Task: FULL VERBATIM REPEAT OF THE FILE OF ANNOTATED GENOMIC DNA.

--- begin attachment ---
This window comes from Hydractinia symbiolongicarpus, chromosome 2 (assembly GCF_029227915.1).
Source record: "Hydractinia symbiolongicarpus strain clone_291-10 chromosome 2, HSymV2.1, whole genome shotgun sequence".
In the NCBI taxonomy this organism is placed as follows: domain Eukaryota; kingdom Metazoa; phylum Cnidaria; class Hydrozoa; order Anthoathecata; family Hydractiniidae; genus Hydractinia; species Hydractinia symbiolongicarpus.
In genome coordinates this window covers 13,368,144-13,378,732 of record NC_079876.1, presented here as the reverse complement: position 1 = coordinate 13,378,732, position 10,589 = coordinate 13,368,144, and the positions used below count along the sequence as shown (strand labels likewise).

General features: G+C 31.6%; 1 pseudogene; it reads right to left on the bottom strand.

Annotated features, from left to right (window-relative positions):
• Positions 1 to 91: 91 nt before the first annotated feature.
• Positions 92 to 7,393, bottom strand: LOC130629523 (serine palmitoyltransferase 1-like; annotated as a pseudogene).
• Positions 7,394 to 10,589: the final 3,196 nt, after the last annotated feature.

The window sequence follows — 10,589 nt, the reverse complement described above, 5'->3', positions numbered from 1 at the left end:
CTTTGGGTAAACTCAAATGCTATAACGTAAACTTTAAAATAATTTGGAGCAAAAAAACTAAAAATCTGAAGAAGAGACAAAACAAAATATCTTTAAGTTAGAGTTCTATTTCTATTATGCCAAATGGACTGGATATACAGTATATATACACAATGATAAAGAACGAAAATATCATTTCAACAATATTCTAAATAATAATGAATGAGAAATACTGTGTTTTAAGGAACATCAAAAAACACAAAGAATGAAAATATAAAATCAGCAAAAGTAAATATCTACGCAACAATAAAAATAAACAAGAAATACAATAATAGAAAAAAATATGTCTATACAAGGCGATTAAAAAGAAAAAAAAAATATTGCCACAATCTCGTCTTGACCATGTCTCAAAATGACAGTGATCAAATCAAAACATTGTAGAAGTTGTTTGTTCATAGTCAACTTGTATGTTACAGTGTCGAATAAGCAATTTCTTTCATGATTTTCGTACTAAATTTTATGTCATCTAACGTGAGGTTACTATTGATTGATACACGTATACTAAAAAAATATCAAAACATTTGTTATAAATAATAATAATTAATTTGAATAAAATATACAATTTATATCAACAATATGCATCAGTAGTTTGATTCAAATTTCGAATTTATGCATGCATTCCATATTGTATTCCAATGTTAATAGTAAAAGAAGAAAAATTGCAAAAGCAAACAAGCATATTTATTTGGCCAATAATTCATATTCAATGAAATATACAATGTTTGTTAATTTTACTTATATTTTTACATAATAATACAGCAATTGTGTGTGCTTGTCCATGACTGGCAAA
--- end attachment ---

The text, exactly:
This window comes from Hydractinia symbiolongicarpus, chromosome 2 (assembly GCF_029227915.1).
Source record: "Hydractinia symbiolongicarpus strain clone_291-10 chromosome 2, HSymV2.1, whole genome shotgun sequence".
In the NCBI taxonomy this organism is placed as follows: domain Eukaryota; kingdom Metazoa; phylum Cnidaria; class Hydrozoa; order Anthoathecata; family Hydractiniidae; genus Hydractinia; species Hydractinia symbiolongicarpus.
In genome coordinates this window covers 13,368,144-13,378,732 of record NC_079876.1, presented here as the reverse complement: position 1 = coordinate 13,378,732, position 10,589 = coordinate 13,368,144, and the positions used below count along the sequence as shown (strand labels likewise).

General features: G+C 31.6%; 1 pseudogene; it reads right to left on the bottom strand.

Annotated features, from left to right (window-relative positions):
• Positions 1 to 91: 91 nt before the first annotated feature.
• Positions 92 to 7,393, bottom strand: LOC130629523 (serine palmitoyltransferase 1-like; annotated as a pseudogene).
• Positions 7,394 to 10,589: the final 3,196 nt, after the last annotated feature.

The window sequence follows — 10,589 nt, the reverse complement described above, 5'->3', positions numbered from 1 at the left end:
CTTTGGGTAAACTCAAATGCTATAACGTAAACTTTAAAATAATTTGGAGCAAAAAAACTAAAAATCTGAAGAAGAGACAAAACAAAATATCTTTAAGTTAGAGTTCTATTTCTATTATGCCAAATGGACTGGATATACAGTATATATACACAATGATAAAGAACGAAAATATCATTTCAACAATATTCTAAATAATAATGAATGAGAAATACTGTGTTTTAAGGAACATCAAAAAACACAAAGAATGAAAATATAAAATCAGCAAAAGTAAATATCTACGCAACAATAAAAATAAACAAGAAATACAATAATAGAAAAAAATATGTCTATACAAGGCGATTAAAAAGAAAAAAAAAATATTGCCACAATCTCGTCTTGACCATGTCTCAAAATGACAGTGATCAAATCAAAACATTGTAGAAGTTGTTTGTTCATAGTCAACTTGTATGTTACAGTGTCGAATAAGCAATTTCTTTCATGATTTTCGTACTAAATTTTATGTCATCTAACGTGAGGTTACTATTGATTGATACACGTATACTAAAAAAATATCAAAACATTTGTTATAAATAATAATAATTAATTTGAATAAAATATACAATTTATATCAACAATATGCATCAGTAGTTTGATTCAAATTTCGAATTTATGCATGCATTCCATATTGTATTCCAATGTTAATAGTAAAAGAAGAAAAATTGCAAAAGCAAACAAGCATATTTATTTGGCCAATAATTCATATTCAATGAAATATACAATGTTTGTTAATTTTACTTATATTTTTACATAATAATACAGCAATTGTGTGTGCTTGTCCATGACTGGCAAA